Why The Latest Surge In Stocks Is Different And May Signal A Big Drop
I have said several times recently in these pages that I believe a correction is coming and that it could be fairly large. Of course, to this point that has not been the case. After flat-lining for a month or so, the S&P 500 has resumed its surge, gaining about 5% in the last week and a half.
I have no interest in becoming the “perma-bear” who works on the broken clock principle and jumps out yelling “told you so!” when the market drops 10% (after gaining 25% since the prediction was made), but the nature of the most recent gain in the stock market has made me even more convinced that a retracement, or maybe worse, is imminent.
You may have heard that in dealing rooms it is commonly believed that when retail cash comes into the market, it is the strongest sign there is that things are about to turn. That is both insulting and arrogant, but as someone who worked in dealing rooms around the world for decades I can assure you that neither insults nor arrogance are in short supply in that environment.
Unfortunately, though, in addition to insulting and arrogant, it is also usually true, at least in one sense.
When retail money becomes the driving force behind a move, it simply means that that money is being noticed by traders, rather than the big trading desk and institutional cash that they usually pay attention to. Typically the retail money has been there to some extent all along, but what draws attention to it at the end of a move is that the flow of institutional wealth has slowed to a trickle, and it is institutional cash that really drives markets.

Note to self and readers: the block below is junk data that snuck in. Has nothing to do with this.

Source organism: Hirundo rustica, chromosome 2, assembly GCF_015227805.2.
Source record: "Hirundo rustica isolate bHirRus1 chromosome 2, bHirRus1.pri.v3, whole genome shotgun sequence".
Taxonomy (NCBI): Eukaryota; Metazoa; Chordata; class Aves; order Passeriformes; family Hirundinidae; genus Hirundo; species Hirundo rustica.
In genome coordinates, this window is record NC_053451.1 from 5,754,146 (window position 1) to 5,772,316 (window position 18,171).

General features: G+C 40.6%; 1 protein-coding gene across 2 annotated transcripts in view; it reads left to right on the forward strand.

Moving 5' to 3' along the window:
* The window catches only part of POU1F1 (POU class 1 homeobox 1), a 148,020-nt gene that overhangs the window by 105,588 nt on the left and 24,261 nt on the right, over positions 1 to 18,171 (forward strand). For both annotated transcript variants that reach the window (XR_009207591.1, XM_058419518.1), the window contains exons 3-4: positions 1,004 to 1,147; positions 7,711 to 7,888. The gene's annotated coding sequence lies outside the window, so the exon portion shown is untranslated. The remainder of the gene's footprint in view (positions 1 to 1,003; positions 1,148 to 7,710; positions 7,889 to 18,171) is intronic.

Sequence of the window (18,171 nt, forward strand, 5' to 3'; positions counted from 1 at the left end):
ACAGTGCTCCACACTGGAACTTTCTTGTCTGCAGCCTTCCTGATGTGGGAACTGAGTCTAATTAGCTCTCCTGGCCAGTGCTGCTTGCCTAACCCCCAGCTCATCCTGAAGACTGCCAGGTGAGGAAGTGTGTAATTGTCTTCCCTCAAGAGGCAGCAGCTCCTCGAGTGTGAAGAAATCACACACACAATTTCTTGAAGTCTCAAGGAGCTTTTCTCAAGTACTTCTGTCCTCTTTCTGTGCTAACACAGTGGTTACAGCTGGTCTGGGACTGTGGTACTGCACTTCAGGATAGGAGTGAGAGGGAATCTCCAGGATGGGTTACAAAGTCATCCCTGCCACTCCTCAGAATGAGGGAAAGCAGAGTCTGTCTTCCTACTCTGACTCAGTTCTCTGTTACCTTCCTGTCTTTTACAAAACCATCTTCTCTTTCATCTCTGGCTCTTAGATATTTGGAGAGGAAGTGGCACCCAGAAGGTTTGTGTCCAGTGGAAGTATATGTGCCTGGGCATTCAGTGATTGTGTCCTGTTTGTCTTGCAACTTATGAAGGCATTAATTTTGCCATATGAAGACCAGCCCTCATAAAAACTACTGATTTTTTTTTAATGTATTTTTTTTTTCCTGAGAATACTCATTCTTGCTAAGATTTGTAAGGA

There is evidence that the stock market is at that point now, but to understand why, you have to understand a few things about institutional money.
First and foremost it is just about always fully invested. Fund managers are paid to manage these huge pools of money and, in order to justify their massive salaries and bonuses, returns have to be maximized. To give some flexibility, though, money not invested in stocks or other risky assets is usually kept in Treasury bonds. Treasuries are safe, but still offer a return and can readily be sold to move money into the more risky stock market.
When risk is being added, therefore, it can be seen not just by a rise in the stock market but also by a fall in Treasury prices. When prices of bonds fall as the result of selling, yields rise. Treasury yields therefore usually move in tandem with stocks when the big money is moving. You and I, on the other hand, tend to keep our “spare” money in cash. When it is retail money that is driving stocks there is therefore no concurrent move in yields.
With that in mind take a look at the two 6 month charts above. The first is for 10 Year Treasury yields and the second for the S&P 500. As you can see the post-election move in stocks up to early December coincided with a similar upward move in yields as funds, institutions and trading desks sold bonds to buy stocks.
Since then, however, the 10 year yield has stabilized, having peaked just below 2.6% on December 16th. There are other things at play here and it is not a simple tick for tick relationship, but to me that is a sign that the flow of institutional cash into stocks has slowed.
When retail money is driving a move, the assertion that it is the beginning of the end is offensive to many retail traders who work hard at what they do. Unfortunately it is also usually true. The evidence now suggests that we are at that point and when that is combined with somewhat stretched valuations a large correction, or even more, looks on the cards.
The views and opinions expressed herein are the views and opinions of the author and do not necessarily reflect those of Nasdaq, Inc.